The decarbonisation of off-grid homes

The decarbonisation of off-grid homes

Decarbonising off-grid homes won’t succeed with a ‘one size fits all’ policy, says Malcolm Farrow, Head of Public Affairs at OFTEC.

Off-grid homes have an important role to play in delivering the UK’s net zero ambitions but they continue to be misunderstood. Transitioning these properties to low carbon heating is a complex task and they deserve better than ‘one size fits all’ policies which attempt to simplify or ignore the evident challenges. If we are serious about delivering meaningful change, choice and fairness must be at the heart of the government’s decarbonisation agenda.

The Heat and Buildings Strategy (BEIS, October 2021) marked a significant milestone and signalled the beginning of the end for fossil fuel heating. The government proposes that from 2026, no new fossil-fuel oil boilers will be installed and, from the late 2030s, kerosene will no longer be permitted. Instead, a heat pump first approach for off-grid homes will be adopted, with over 80% of properties expected to eventually use the technology – a measure of ‘reasonable practicably’ will determine suitability but this has not yet been defined.

The overall direction of travel is clear. However, without consumer support for these policies, it is going to very difficult both practically and politically to deliver on these ambitions.

For new build properties and modern off-grid homes, the deployment of heat pumps should be straightforward. The technology has an important role to play, which is why OFTEC is preparing to introduce new heat pump training and assessment to enable registered technicians to acquire the competence needed to install heat pumps in suitable properties.

However, the reality is for many off-grid homes heat pumps present a real challenge. Concerningly, this appears to have been underplayed in the Heat and Buildings Strategy which states ‘It would be feasible to install low temperature heat pumps in around 80% of fossil fuel heated off gas grid homes, based on their current energy efficiency’. While it is theoretically possible to install a heat pump in almost any building, 65% of oil heated homes are in EPC Bands E, F or G. It makes little sense to install heat pumps in these often older homes without also addressing their poor insulation, but this will be extremely costly.

Combined with the current cost of the heat pump itself, some oil heated households could be facing bills of over £20,000 if insulation measures are included. The government has set an ‘ambition’ for the cost of heat pumps to fall between 25% and 50% by 2025 but this seems very optimistic with inflation currently at over 5%. Failing to improve insulation will also result in high running costs and increases the risk of poor outcomes.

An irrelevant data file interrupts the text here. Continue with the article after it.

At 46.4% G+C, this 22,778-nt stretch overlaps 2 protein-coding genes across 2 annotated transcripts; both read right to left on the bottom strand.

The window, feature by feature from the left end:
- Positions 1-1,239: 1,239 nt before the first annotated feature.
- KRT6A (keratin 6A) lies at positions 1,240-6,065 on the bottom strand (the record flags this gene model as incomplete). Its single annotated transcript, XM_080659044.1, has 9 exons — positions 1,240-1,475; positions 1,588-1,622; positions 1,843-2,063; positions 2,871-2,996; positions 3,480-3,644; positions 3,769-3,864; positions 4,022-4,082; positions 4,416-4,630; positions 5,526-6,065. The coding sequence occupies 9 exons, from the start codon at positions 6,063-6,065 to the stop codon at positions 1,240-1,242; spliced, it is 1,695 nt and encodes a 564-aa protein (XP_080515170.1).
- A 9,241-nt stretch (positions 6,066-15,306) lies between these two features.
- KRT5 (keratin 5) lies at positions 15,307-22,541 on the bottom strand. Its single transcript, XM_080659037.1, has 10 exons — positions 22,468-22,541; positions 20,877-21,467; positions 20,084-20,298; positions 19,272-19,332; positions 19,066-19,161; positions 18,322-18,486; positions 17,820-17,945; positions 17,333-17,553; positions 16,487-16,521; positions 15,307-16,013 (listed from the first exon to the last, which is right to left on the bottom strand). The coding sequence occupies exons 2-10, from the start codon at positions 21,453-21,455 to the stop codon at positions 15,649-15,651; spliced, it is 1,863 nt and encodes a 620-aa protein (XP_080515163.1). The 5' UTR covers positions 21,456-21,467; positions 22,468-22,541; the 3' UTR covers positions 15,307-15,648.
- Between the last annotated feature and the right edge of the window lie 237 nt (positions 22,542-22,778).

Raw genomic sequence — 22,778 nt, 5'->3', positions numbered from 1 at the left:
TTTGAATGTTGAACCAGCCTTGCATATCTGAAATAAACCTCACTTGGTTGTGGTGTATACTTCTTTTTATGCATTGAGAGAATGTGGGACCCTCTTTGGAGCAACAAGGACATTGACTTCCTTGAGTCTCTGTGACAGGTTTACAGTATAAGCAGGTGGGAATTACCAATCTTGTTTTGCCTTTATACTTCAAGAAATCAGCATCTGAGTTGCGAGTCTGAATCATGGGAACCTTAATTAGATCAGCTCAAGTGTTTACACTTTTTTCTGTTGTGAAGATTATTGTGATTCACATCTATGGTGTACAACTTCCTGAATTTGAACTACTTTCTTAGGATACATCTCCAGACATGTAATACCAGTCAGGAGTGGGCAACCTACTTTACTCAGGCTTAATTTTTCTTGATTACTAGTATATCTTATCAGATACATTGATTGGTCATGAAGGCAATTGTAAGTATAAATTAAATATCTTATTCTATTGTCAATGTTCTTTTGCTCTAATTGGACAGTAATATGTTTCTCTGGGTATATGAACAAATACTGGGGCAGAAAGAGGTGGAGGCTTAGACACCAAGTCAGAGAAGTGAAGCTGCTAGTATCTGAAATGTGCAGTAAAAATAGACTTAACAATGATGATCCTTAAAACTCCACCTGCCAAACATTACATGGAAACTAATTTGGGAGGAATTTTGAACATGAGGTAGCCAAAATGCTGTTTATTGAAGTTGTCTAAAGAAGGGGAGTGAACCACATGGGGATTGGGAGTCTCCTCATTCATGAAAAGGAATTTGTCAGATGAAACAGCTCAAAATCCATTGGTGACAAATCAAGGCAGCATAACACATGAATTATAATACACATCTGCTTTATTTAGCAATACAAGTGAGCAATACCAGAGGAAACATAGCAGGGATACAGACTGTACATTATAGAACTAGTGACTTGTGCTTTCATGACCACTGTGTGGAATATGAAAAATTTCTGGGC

Whilst we may see economies of scale reduce costs in urban settings where property types and installations will be similar, this will be difficult to achieve in rural areas where every off-grid home is unique. The vast majority will also miss out on support through the Boiler Upgrade Scheme and Home Upgrade Grant as the funding is capped at a fraction of what is actually required.

The high costs and disruption involved in installing heat pumps makes this a very difficult sell for many off-grid properties. OFTEC surveyed over 220 rural heating businesses – their view was that less than 20% of the homes they serve are currently ‘heat pump ready’.

Consumer support
This is a problem because green policies need the support of consumers to succeed and there is very little appetite for big expenditure following the pandemic and the ongoing cost of living crisis. The government acknowledges this, stating in the Heat and Buildings Strategy that ‘Our ambition is to ensure that the costs of decarbonising heat and buildings falls fairly across society’. The problem is off-grid homes are being treated differently.

Whilst mains gas boilers can be replaced until 2035, fossil fuel oil boilers are being phased out nearly 10 years earlier. These homes are the most difficult to decarbonise but are now first in line.

Technology neutral
Instead, we should adopt a technology neutral approach and deliver the right fuel for the right home to bring about the change needed. Heat pumps have a role to play but renewable liquid fuels offer a viable and realistic alternative for harder to treat properties.

The government has recognised their potential and OFTEC, working with UKIFDA and industry partners, has converted nearly 100 properties to Hydrotreated Vegetable Oil (HVO) as part of a self-funded industry demonstration to the tune of £800,000. From homes, pubs, schools to churches, no issues have been identified after one year of trials and the rollout is set to expand to nearly 200 properties in 2022.

The sustainably sourced renewable liquid fuel is made from waste cooking oil, fats and grease and reduces carbon emissions from oil heated homes by 88%. The demonstrations have shown that the average cost to convert an oil system to HVO is around £500 and can be completed as part of a regular service. This gives consumers a realistic and affordable green solution.

This near ‘drop in’ replacement eliminates high upfront costs and benefits from an existing and experienced industry and supply chain. A survey of over 3,000 oil users has found over 98% would be interested in this option.

With the right policy support through extending the incentives for renewable liquid fuels beyond aviation and road transport to off-grid homes, we believe HVO has a central role to play in the overall energy mix for off-grid heating and will give consumers a genuine choice over how they decarbonise.

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